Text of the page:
The street shredder and impressionist painter is switching up the way we see skate.
Pioneering street shredder and impressionist painter Brian Lotti is switching up the way we see skate.
Skateboarding history is littered with great storytellers – pioneers who were driven to tell their own tale. At the age of forty-one, Brian Lotti has mastered the art of building narratives, whether he’s painting, filming or simply reminiscing. Rising to notoriety in the late-1980s, alongside ‘golden generation’ stalwarts like Matt Hensley and Jason Lee, Lotti saw skateboarding morph – as every every cultural movement can only ever do once – from an activity into a nascent art form.
His seminal segment in Planet Earth’s classic 1991 video Now ‘N‘ Later is still cited over twenty summers later as a defining point in the genesis of skateboarding. “Not only did he innovate, but he made it look amazing,” says modern keeper-of-the-flame and Enjoi founder Marc Johnson in ON Video’s Why Style Matters.
After Now ‘N‘ Later spread his lore around the world, Lotti joined Blind Skateboards, which back then was a hothouse of technical progression. Then suddenly, at the peak of his powers, Lotti vanished without trace. He eventually surfaced in a Buddhist retreat in Hawaii where he dabbled with painting and sought an alternate perspective on life.
And like all great enigmas, he kept on popping up. In July 2007, at a bar in downtown Madrid, I’m waiting for a ride across Spain with a team of skateboarders and someone phones ahead to say Brian Lotti is with them scouting locations for a film, which would later become Free Pegasus.
We meet at a plaza off the historic Gran Via where the professionals among the group are warming up before filming. Lotti starts skating around the periphery and within minutes all eyes are transfixed. Everyone sits down. French pro Thibaud Fradin leans over and says, “It’s not every day you get a masterclass.”
It was the start of a remarkable renaissance for Lotti. Today, from his garage studio in Los Angeles, Lotti runs a creative hub that spans graphic design, film, painting and animation. Former studio-mate of Shepard Fairey, collaborator with Beck, the prodigiously productive watercolourist has rekindled his love of skateboarding and is representing its highest expressions in spheres and mediums all his own. His most recent video, Blue Line, dropped November last year to a roar of approval from the shred pack. And he’s already working on it’s next iteration, a full-length project he’s calling Mountain To Sea. But Lotti is only just getting started.
Let’s go back to the beginning. When did you become interested in skateboarding and art?
My dad was in the US Military, he was an Air Force pilot, and we moved around a lot. I remember we were living in Salt Lake City, Utah. I didn’t have a lot of friends there, but I got really into riding and racing BMX bikes, but that wasn’t that much fun. When BMX freestyle came around I was drawn to it because you could do it anywhere, by your own rules and standards. Then somehow I saw one of the first Powell Peralta videos, The Bones Brigade Video Show, and I just thought, ‘Fuuuck Man. This is fucking incredible.‘ I remember thinking, ‘I think I can do this, I can’t make it on a BMX but I think I can do it on a skateboard.’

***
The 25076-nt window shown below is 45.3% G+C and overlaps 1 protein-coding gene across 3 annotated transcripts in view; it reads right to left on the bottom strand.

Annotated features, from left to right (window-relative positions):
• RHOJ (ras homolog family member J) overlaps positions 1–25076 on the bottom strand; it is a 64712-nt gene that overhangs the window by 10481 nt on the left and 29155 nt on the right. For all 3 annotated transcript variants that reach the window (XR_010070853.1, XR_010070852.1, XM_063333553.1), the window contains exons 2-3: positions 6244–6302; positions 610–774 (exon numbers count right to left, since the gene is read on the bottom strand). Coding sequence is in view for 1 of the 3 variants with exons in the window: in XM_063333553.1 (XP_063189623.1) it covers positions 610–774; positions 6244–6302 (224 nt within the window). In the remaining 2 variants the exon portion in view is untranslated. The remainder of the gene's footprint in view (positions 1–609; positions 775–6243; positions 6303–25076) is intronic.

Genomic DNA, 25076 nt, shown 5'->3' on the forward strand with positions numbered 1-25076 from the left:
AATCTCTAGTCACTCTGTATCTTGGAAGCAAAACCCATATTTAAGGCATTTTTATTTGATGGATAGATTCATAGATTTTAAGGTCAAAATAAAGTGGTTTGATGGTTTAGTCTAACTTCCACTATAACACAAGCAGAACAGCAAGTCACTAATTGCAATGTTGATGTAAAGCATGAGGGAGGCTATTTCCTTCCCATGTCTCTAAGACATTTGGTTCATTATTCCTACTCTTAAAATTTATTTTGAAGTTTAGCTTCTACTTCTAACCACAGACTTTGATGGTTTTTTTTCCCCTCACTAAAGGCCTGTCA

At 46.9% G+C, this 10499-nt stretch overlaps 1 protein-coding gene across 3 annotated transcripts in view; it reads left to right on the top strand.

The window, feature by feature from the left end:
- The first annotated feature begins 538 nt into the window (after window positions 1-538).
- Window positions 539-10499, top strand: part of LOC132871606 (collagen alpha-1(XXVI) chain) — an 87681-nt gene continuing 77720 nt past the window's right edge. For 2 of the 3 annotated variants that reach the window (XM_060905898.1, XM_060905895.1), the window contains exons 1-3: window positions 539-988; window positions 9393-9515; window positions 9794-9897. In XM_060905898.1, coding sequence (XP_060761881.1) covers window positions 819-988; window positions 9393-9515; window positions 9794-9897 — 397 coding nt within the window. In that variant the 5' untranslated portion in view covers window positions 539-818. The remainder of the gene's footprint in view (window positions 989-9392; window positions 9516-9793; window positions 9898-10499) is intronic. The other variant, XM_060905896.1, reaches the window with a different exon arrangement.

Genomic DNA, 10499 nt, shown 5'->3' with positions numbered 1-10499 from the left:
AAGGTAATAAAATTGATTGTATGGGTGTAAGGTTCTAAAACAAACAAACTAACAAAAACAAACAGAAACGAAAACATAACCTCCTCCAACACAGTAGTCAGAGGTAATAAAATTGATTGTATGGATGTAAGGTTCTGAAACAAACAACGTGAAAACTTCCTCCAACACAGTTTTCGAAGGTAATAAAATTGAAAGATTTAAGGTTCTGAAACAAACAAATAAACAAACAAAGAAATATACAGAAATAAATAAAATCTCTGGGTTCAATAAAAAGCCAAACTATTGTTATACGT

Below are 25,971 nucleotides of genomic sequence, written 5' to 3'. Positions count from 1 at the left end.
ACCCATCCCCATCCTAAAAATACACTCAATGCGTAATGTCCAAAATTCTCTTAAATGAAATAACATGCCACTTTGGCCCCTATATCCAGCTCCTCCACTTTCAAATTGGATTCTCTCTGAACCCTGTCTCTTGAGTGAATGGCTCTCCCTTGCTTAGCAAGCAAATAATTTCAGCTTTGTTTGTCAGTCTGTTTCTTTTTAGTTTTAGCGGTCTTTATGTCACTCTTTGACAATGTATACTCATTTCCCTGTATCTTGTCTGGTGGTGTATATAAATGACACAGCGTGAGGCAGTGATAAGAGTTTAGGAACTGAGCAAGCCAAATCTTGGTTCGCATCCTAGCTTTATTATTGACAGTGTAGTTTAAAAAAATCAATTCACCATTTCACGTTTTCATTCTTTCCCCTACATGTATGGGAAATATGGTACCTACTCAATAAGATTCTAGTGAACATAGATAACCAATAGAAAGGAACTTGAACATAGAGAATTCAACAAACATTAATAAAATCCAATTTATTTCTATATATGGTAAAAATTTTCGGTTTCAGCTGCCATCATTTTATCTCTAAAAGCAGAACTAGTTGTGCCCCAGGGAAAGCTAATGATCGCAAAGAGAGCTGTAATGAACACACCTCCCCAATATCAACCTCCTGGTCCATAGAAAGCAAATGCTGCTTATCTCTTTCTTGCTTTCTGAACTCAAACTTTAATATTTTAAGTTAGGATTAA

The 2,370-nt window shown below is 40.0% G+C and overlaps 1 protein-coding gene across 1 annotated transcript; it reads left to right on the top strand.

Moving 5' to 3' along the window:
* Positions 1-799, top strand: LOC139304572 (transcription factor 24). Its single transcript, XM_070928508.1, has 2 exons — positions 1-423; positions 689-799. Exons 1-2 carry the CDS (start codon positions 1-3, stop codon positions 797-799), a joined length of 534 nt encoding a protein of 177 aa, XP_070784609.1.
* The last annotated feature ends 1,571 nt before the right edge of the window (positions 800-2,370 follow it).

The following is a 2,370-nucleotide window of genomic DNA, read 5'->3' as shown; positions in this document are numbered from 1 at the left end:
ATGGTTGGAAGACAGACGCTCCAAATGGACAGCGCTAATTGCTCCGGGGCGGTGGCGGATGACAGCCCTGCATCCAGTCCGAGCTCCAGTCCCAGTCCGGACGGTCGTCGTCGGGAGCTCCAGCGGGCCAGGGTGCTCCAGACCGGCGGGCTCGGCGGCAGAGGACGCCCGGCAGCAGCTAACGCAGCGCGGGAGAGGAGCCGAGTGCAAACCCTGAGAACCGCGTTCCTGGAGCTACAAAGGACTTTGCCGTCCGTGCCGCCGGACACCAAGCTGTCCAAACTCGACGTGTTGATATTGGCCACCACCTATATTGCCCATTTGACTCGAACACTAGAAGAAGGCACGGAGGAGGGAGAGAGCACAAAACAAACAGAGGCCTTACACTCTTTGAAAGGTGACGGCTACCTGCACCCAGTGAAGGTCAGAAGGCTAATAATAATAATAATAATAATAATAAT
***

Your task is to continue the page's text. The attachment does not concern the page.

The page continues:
How do you feel about the ‘golden generation’ mantle given to the first street-skating pros? Is that overstating the era?
Well maybe we really embraced it and made it our thing. I mean, at the end of the day the Bones Brigade guys all went back to the ramp to do their handplants and airs; we never had ramps. All I had was fucking… parking lots and shit. We were looking at people like Chris Miller doing backside lipslides on a vert ramp and thinking, ‘How could I do that on a bench?’ That was what was really important to us, to take what those guys were doing but be able to do it in a schoolyard.
What happened on the day you decided to get off the hamster wheel of pro skating. Was it a single event or a series of small things?
It was a series of small things… a series of injuries, first of all; broke my foot, broke my thumb, broke my shoulder and I really wanted to film something comparable [to Now ‘N’ Later], you know, but with the Blind guys. So I kept getting held back from filming and at the same time I was still going to college, getting into photography and art, so I think my interest was changing. There was a certain frustration building as well until I got to a point where I just thought, ‘Fuck, it would be kinda rad to just make a clean break.’ There really wasn’t that much pressure from the outside, I just wanted to make a change and move ahead in my life, and I didn’t feel like I could do it in skateboarding.
And so to Hawaii…
Yeah [exhales]. So I quit pro skating, got into painting and art, and I had this kind of… existential quandary. I was reading all these philosophy books, trying to go back to school and to get something going and maybe what happened was I just started waking up to how much suffering there was in the world now that I was outside of this nice comfortable bubble of being a professional skateboarder. Anyways, I discovered Zen Buddhism and meditation, met some different people and ended up going to Hawaii to study at a Zen centre there.
From an outsider’s point of view, we didn’t see much from you until your dreamlike directorial debut, 1st and Hope. It divided opinion – some thought it heralded a new aesthetic, others thought it was too dreamy for the skateboarding world…